7/21/2017

Realistic Assessment Of Piles Surgery

Realistic Assessment Of Piles Surgery

You may have been told that you need piles surgery, or you may just be wondering "Would surgery for piles be worth it to getting rid of these things?"

To help to make an informed choice, there are a few things you should know about various pile surgical procedures.

First there are the particular non-invasive procedures such as latex banding or coagulation treatment. Latex banding involves placing a tight latex band around the pile, causing the pile in order to shrivel up and fall off. This is a relatively safe process, but it can take up to a week to complete the process, during which time this could get quite intensive. Latex banding can only be used on piles of a certain size, because it is not suitable for piles that are too small to get a good lock on neither for piles too large to get the latex band around.

  • Another non-invasive procedure is cauterization therapy, which can be performed by laser, treatment, or freezing.
  • In this instance, the effect of the procedure is to cut off blood flow into the pile with the source.
  • All of these therapies are potentially quite painful, but carry less chance of long term damage than full incisive surgery.

Coagulation therapy, which also causes the complete stoppage of blood to the pile, can also be a choice. This is less effective than most, but also carries less risk as well as potential trauma, so it is frequently used for the elderly or perhaps for those who might not recover well.

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  • The first unpleasant surgical procedure involves stapling the piles back up into the anal canal while excising just as much pile tissue as it can be.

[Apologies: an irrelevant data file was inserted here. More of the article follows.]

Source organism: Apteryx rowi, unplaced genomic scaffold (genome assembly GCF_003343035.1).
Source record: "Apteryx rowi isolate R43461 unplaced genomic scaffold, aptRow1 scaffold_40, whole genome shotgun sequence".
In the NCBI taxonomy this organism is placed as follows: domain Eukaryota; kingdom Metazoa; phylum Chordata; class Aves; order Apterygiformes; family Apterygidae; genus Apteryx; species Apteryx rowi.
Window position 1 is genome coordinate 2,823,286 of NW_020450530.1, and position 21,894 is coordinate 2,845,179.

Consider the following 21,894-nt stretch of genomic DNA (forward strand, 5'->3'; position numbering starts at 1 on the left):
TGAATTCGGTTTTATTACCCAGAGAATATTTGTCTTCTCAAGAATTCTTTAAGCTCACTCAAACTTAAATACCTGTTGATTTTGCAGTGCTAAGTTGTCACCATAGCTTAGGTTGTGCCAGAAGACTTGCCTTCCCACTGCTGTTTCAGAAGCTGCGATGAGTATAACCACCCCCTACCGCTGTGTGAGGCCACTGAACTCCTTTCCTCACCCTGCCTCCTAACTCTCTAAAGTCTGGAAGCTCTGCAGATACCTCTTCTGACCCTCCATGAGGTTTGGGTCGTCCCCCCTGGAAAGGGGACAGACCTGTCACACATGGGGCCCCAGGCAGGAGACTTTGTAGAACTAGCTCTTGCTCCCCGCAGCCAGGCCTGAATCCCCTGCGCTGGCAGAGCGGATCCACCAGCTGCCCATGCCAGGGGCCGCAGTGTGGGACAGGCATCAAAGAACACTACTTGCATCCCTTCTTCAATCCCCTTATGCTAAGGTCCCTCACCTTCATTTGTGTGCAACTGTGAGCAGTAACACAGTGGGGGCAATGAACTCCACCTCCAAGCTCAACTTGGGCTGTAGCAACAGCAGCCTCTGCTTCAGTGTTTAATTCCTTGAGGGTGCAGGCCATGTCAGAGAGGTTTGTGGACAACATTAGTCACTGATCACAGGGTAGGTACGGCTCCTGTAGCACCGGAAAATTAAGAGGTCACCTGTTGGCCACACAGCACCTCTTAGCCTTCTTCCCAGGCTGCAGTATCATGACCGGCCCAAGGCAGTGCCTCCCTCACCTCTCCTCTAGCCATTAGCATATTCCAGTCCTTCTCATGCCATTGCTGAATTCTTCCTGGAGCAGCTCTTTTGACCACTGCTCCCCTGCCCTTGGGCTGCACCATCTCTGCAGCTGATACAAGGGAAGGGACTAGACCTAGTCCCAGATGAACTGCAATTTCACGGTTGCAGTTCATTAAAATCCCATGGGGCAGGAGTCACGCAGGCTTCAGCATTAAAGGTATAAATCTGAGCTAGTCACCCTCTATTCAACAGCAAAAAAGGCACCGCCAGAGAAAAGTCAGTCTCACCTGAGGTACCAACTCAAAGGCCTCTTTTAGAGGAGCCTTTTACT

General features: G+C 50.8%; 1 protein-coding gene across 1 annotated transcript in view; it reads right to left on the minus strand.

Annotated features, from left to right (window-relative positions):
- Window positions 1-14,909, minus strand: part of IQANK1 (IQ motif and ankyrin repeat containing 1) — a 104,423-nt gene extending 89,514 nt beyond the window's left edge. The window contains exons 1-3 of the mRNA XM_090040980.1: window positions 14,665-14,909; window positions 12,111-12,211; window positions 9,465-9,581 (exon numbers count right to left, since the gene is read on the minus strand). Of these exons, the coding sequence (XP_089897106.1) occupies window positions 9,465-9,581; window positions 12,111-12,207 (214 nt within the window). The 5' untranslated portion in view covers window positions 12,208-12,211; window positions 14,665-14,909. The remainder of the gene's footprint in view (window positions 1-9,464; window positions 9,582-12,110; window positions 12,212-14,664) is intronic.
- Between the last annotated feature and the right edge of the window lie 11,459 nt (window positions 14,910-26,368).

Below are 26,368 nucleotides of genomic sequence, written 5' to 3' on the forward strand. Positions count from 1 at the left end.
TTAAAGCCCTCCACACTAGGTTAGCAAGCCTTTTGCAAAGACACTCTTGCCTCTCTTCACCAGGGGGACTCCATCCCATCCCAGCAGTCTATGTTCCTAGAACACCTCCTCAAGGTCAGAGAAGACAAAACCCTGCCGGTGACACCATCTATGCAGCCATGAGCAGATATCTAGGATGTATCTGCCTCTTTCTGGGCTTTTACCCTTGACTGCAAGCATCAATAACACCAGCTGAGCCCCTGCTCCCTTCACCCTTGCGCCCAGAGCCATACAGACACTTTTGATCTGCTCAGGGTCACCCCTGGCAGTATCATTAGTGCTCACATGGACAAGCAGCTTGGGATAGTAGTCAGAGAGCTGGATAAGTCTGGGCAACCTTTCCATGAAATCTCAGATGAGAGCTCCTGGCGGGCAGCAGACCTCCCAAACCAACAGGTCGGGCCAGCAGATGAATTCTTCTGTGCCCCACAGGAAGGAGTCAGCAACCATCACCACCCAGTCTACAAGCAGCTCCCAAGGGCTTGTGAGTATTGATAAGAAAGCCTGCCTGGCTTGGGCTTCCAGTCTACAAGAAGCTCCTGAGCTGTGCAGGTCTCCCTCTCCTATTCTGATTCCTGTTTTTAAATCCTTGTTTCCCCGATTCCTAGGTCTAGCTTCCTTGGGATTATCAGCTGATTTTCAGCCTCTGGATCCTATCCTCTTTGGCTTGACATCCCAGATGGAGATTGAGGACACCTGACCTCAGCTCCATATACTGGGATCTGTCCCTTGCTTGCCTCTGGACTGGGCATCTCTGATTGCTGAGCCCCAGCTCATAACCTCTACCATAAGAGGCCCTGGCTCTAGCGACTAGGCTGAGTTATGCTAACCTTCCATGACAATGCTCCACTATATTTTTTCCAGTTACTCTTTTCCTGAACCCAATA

• This action carries much less risk of trauma and permanent injury than hemorrhoidectomy, but does have a higher recurrence rate.
  • People who take this option are about 3% more likely to experience a return of their piles.
  • In addition, the surgeon needs to be specifically trained in this action for optimum results.

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  • Hemorrhoidal arterial ligation is another alternative to full hemorrhoidectomy.
  • In this action, the doctor finds the blood vessels feeding the artery, and closes it right above those vessels' entry into the pile.
  • It is also much less traumatic than a full hemorrhoidectomy, and boasts a 93% success rate in stopping piles from returning.

Then there is hemorrhoidectomy, which involves the total removal of the pile and around tissue by either a scalpel or laser.

Neither has been confirmed in clinical studies to work much better than the other, and while laser surgery might reduce the chance of scalpel-borne infection, it can also cause deep tissue burns if the surgeon isn't adequately skilled. A hemorrhoidectomy does carry the biggest chance of permanent pile elimination. However, it also carries the biggest chance of extremely bad side effects such as life time incontinence and permanent nerve damage. These side effects are fortunately really rare, but you should be aware of them. In addition, hemorrhoidectomy has the longest recovery time and usually a long period of pain and inflammation.

  • Knowing the risks is an important part of deciding whether surgery is right for you.
  • Only you, along with your physician's assistance, can decide on the pile surgery right for you.

Donald writes informatively regarding piles, and knows a lot about piles surgery and non-surgical piles treatment options.

Kory S. FordKory S. Ford
Kory is a writer at utitreatment.info, a web site about alternative health issues. Last year, Kory worked as a post curator for a well-known high tech web site. When he's not researching content, Kory enjoys working out and roller skating.